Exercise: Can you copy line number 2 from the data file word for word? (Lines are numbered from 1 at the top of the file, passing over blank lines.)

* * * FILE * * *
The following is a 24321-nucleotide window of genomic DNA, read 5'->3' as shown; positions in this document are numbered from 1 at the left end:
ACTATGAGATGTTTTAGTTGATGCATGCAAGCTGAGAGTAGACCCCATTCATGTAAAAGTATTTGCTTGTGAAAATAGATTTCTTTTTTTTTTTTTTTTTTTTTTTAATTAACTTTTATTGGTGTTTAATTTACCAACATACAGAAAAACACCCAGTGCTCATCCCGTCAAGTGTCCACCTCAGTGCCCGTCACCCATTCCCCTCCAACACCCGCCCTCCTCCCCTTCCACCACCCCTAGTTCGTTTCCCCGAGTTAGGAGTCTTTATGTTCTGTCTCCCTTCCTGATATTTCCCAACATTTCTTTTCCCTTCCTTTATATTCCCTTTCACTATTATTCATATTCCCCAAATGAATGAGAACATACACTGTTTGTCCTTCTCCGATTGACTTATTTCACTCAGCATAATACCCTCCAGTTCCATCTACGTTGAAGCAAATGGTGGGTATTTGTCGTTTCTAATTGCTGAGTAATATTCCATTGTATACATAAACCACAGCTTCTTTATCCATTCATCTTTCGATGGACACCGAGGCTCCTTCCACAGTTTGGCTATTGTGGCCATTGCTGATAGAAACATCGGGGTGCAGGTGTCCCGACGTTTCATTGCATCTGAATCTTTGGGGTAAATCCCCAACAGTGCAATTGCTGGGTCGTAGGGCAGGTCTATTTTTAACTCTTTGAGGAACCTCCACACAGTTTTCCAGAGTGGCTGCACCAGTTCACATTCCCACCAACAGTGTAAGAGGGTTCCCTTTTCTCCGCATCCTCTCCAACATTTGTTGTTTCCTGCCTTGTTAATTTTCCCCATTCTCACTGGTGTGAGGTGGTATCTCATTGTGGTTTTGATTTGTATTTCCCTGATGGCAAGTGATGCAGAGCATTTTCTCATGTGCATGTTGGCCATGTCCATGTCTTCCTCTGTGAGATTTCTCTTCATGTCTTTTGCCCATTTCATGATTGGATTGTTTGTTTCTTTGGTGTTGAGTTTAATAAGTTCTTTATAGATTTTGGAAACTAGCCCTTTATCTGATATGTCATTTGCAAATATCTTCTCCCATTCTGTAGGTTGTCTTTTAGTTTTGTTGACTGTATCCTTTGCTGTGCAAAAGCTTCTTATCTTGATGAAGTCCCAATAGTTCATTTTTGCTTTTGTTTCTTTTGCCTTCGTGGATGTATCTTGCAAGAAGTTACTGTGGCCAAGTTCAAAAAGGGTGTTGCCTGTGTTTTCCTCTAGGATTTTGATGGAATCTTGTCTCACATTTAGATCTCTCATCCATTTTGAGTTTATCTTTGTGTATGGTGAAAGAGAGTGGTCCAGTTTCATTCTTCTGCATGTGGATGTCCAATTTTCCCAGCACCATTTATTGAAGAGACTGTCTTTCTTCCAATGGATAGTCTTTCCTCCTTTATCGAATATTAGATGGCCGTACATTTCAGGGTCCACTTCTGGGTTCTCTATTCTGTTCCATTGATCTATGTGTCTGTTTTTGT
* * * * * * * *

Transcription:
ACTATGAGATGTTTTAGTTGATGCATGCAAGCTGAGAGTAGACCCCATTCATGTAAAAGTATTTGCTTGTGAAAATAGATTTCTTTTTTTTTTTTTTTTTTTTTTTAATTAACTTTTATTGGTGTTTAATTTACCAACATACAGAAAAACACCCAGTGCTCATCCCGTCAAGTGTCCACCTCAGTGCCCGTCACCCATTCCCCTCCAACACCCGCCCTCCTCCCCTTCCACCACCCCTAGTTCGTTTCCCCGAGTTAGGAGTCTTTATGTTCTGTCTCCCTTCCTGATATTTCCCAACATTTCTTTTCCCTTCCTTTATATTCCCTTTCACTATTATTCATATTCCCCAAATGAATGAGAACATACACTGTTTGTCCTTCTCCGATTGACTTATTTCACTCAGCATAATACCCTCCAGTTCCATCTACGTTGAAGCAAATGGTGGGTATTTGTCGTTTCTAATTGCTGAGTAATATTCCATTGTATACATAAACCACAGCTTCTTTATCCATTCATCTTTCGATGGACACCGAGGCTCCTTCCACAGTTTGGCTATTGTGGCCATTGCTGATAGAAACATCGGGGTGCAGGTGTCCCGACGTTTCATTGCATCTGAATCTTTGGGGTAAATCCCCAACAGTGCAATTGCTGGGTCGTAGGGCAGGTCTATTTTTAACTCTTTGAGGAACCTCCACACAGTTTTCCAGAGTGGCTGCACCAGTTCACATTCCCACCAACAGTGTAAGAGGGTTCCCTTTTCTCCGCATCCTCTCCAACATTTGTTGTTTCCTGCCTTGTTAATTTTCCCCATTCTCACTGGTGTGAGGTGGTATCTCATTGTGGTTTTGATTTGTATTTCCCTGATGGCAAGTGATGCAGAGCATTTTCTCATGTGCATGTTGGCCATGTCCATGTCTTCCTCTGTGAGATTTCTCTTCATGTCTTTTGCCCATTTCATGATTGGATTGTTTGTTTCTTTGGTGTTGAGTTTAATAAGTTCTTTATAGATTTTGGAAACTAGCCCTTTATCTGATATGTCATTTGCAAATATCTTCTCCCATTCTGTAGGTTGTCTTTTAGTTTTGTTGACTGTATCCTTTGCTGTGCAAAAGCTTCTTATCTTGATGAAGTCCCAATAGTTCATTTTTGCTTTTGTTTCTTTTGCCTTCGTGGATGTATCTTGCAAGAAGTTACTGTGGCCAAGTTCAAAAAGGGTGTTGCCTGTGTTTTCCTCTAGGATTTTGATGGAATCTTGTCTCACATTTAGATCTCTCATCCATTTTGAGTTTATCTTTGTGTATGGTGAAAGAGAGTGGTCCAGTTTCATTCTTCTGCATGTGGATGTCCAATTTTCCCAGCACCATTTATTGAAGAGACTGTCTTTCTTCCAATGGATAGTCTTTCCTCCTTTATCGAATATTAGATGGCCGTACATTTCAGGGTCCACTTCTGGGTTCTCTATTCTGTTCCATTGATCTATGTGTCTGTTTTTGT